District judge in Arkansas sides with plaintiff in Miller County remand

Michelle Keahey Jun. 19, 2012, 3:28pm

District Judge Susan O. Hickey

TEXARKANA, Ark. (Legal Newsline) - In a pending class action lawsuit against Mona Vie juice products, U.S. District Judge Susan O. Hickey has granted plaintiff's motion to remand the case back to Miller County Circuit Court in Arkansas.

Hickey ruled that the plaintiff's complaint, which alleges misleading advertising, contained statements that were specific enough to avoid removal to federal court under the Class Action Fairness Act (CAFA).

She wrote that, "[R]emoval is defeated by adding to the complaint a binding stipulation promising not to seek greater damages than the jurisdictional minimum."

Named plaintiff Joe Neal Oliver, individually and as class representative on behalf of similarly situated persons, filed the class action against Mona Vie Inc. and Mona Vie L.L.C. on Dec. 16, 2010 in Miller County Circuit Court. In the complaint, the plaintiff stated that he was seeking less than $75,000 per class member and less than $5 million in total damages.

Oliver and the proposed class are represented by John C. Goodson and Matt Kiel of Kiel & Goodson in Texarkana and Michael B. Angelovich, Brad E. Seidel and Christopher Johnson of Nix, Patterson & Roach in Austin, Texas.

Mona Vie removed the case to the Western District of Arkansas, Texarkana Division on Dec. 16, 2011, arguing that diversity of jurisdiction existed and citing provisions of CAFA - namely that if the damages sought by plaintiffs exceed $5 million in total, then federal court is the appropriate jurisdiction.

The company's attorney, Darby Doan of Haltom & Doan in Texarkana, argued that case law requires the plaintiff to make the stipulations separate from the complaint, not within it.

Doan argued that plaintiffs were attempting to "game the system" by refusing to admit that damages will be lower than the federal court threshold.

"Because Oliver refuses to stipulate by admission that his damages award will be less than the jurisdictional limit, he has functionally denied that his damages claim is limited under $75,000 or $5,000,000 in aggregate, and the Court must disregard Oliver's unsworn pleading for purposes of jurisdiction," Doan wrote.

"Oliver's failure to stipulate to the jurisdictional limits and attempt to game the system should not be rewarded by the Court."

Hickey disagreed with the defendants and stated that in Arkansas, a stipulation within a complaint can function the same as a separate stipulation, because it binds the plaintiff.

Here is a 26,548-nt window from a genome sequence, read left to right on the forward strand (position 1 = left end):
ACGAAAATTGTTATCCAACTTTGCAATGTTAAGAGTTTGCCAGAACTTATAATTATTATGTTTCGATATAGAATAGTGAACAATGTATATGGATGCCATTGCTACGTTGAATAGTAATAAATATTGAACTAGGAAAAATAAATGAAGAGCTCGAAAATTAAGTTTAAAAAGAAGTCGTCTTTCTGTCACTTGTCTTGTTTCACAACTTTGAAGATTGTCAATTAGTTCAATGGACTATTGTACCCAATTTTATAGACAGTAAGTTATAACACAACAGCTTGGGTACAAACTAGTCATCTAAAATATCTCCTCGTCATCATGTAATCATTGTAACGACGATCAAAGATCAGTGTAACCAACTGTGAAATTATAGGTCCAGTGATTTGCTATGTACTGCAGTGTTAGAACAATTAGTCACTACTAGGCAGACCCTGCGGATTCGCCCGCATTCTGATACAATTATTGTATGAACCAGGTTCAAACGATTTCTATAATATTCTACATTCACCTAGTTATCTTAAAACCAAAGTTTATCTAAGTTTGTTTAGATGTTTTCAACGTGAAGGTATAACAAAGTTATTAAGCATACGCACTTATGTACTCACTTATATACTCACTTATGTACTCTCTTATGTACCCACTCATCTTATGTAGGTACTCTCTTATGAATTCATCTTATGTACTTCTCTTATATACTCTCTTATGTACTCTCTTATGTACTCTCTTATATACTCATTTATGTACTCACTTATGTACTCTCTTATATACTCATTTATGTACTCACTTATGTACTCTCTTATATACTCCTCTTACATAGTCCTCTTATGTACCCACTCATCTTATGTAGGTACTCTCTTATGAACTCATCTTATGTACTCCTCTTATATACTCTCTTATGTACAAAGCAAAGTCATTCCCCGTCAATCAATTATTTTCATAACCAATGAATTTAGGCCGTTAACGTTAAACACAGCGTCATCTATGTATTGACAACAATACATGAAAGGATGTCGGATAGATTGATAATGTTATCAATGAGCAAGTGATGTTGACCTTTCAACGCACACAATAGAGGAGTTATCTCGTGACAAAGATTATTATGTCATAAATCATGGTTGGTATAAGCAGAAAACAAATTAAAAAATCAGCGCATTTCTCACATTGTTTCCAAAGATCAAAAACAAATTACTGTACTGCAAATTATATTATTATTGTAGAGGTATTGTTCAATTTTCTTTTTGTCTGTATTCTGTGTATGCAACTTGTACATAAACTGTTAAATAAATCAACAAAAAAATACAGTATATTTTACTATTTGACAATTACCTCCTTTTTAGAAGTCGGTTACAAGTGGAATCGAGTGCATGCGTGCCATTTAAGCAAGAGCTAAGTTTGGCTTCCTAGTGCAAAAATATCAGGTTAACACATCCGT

Hickey's May 31 order goes on to state that Arkansas law allows a plaintiff to declare an amount in controversy in order to establish jurisdiction and if the plaintiff does so, the declaration is binding.

Hickey's order is consistent with an August 2011 order entered by District Judge Paul K. Holmes II in McClendon v. Chubb Corp., which found that the amount-in-controversy stipulation is valid even if included in its complaint rather than in a separate stipulation.

Holmes noted that an Arkansas plaintiff can plead damages specifically, and Arkansas law will hold the plaintiff to recovery below the federal jurisdictional threshold.

In contrast, Hickey's ruling is counter to District Judge Jimm Hendren's May 29 ruling in Thatcher v. Hanover Ins. Group Inc.

In that case, Hendren ruled that the plaintiffs need a separate affidavit or stipulation in order for the amount in controversy to be binding.

"Ad damnum clauses and disclaimers within a complaint are inadequate to cap the amount in controversy below the minimum for removal jurisdiction," Hendren wrote.

In each of the cases, the defendants argued that the plaintiffs could return to Miller County Circuit Court and amend their complaint asking for a higher amount of damages.

Hickey addressed the issue in Oliver, noting that the plaintiff's responses to questions about the amount-in-controversy issue are vague and "could equate to a refusal to admit being bound to the pleaded amounts."

However, she wrote that judicial estoppel would prevent Oliver from thwarting his stipulations once the case is back in Miller County Circuit Court.

"[A]s a general matter, courts are not friendly toward parties scheming to alter jurisdiction," Hickey wrote.

Attorneys Goodson and Angelovich are also the lead attorneys in the McClendon and Thatcher cases.

They have been accused of forum shopping and writing their complaints in a manner to keep the cases in the Circuit Court of Miller County, Arkansas, which is reputed to be plaintiff-friendly.

Those attorneys have made millions in fees from cases in which the defendants settled in an effort to limit escalating defense costs and extensive discovery requests in the rural court.

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